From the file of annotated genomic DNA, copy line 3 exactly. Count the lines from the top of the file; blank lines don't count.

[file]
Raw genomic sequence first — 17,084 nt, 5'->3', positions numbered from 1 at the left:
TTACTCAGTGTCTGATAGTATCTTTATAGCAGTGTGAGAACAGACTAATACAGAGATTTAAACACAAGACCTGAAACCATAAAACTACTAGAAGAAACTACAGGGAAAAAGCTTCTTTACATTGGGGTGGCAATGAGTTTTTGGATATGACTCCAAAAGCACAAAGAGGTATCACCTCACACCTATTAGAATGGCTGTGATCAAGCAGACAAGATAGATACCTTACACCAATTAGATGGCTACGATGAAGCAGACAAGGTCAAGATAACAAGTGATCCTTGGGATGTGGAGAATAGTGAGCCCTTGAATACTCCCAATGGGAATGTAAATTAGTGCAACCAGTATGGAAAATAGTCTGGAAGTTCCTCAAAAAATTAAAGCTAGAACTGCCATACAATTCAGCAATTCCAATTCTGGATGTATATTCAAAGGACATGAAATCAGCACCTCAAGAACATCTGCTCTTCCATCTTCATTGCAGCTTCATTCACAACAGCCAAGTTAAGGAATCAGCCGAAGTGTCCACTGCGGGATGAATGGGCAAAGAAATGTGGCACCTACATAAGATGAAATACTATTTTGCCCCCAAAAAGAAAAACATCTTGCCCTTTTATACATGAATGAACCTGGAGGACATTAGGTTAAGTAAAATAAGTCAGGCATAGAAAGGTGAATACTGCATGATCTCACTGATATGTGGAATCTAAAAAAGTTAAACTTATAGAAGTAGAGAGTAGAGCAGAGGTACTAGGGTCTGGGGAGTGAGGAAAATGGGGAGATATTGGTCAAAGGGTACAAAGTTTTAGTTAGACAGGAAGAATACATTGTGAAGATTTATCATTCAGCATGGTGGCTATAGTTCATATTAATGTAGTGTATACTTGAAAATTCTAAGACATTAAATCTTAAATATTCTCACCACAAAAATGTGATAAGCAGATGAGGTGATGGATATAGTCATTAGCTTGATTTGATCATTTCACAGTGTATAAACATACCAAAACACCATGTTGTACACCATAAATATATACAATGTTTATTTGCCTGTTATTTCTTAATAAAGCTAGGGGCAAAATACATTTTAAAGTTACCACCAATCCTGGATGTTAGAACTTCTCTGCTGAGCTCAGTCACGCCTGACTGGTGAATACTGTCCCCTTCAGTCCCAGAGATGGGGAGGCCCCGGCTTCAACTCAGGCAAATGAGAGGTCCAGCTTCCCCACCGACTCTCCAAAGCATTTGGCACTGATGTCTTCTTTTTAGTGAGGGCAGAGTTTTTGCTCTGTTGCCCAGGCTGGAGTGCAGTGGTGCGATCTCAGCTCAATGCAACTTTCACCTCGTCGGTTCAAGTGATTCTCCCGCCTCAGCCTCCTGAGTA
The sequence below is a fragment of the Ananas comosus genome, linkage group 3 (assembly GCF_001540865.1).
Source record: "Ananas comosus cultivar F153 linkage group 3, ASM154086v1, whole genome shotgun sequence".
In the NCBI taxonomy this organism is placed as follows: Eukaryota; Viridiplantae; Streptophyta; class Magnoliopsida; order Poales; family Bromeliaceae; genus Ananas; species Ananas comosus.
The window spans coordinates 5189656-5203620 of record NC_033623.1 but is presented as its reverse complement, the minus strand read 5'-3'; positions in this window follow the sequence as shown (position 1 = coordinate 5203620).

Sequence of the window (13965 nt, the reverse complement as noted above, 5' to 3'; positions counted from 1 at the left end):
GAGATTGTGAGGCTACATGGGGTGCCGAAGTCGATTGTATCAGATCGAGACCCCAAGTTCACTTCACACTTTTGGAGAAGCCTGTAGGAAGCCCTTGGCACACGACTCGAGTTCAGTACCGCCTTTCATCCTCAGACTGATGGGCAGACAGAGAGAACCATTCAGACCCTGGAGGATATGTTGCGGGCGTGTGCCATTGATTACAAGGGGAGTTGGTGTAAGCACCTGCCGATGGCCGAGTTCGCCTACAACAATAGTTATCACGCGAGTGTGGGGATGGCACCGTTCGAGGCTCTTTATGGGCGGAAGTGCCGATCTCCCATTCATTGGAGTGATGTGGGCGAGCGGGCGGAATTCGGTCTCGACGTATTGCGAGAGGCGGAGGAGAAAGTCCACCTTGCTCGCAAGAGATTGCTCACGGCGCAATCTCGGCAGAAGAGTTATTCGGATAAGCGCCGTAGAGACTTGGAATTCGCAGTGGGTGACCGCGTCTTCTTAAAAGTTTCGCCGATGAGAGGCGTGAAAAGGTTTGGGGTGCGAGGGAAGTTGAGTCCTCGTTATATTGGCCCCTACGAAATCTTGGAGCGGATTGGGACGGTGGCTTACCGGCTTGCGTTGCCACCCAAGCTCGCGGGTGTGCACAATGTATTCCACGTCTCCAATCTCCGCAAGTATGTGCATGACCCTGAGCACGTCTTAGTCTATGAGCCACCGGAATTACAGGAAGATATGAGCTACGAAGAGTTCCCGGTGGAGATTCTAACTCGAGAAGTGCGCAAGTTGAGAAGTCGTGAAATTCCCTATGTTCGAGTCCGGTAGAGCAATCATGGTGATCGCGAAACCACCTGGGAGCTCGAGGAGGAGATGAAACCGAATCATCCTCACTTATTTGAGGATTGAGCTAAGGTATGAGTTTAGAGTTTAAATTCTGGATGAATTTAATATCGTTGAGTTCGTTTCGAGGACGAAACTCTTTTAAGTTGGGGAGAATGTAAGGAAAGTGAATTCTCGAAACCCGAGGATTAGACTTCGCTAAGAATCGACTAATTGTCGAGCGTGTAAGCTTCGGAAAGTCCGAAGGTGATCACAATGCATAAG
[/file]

The sequence below is a fragment of the Ananas comosus genome, linkage group 3 (assembly GCF_001540865.1).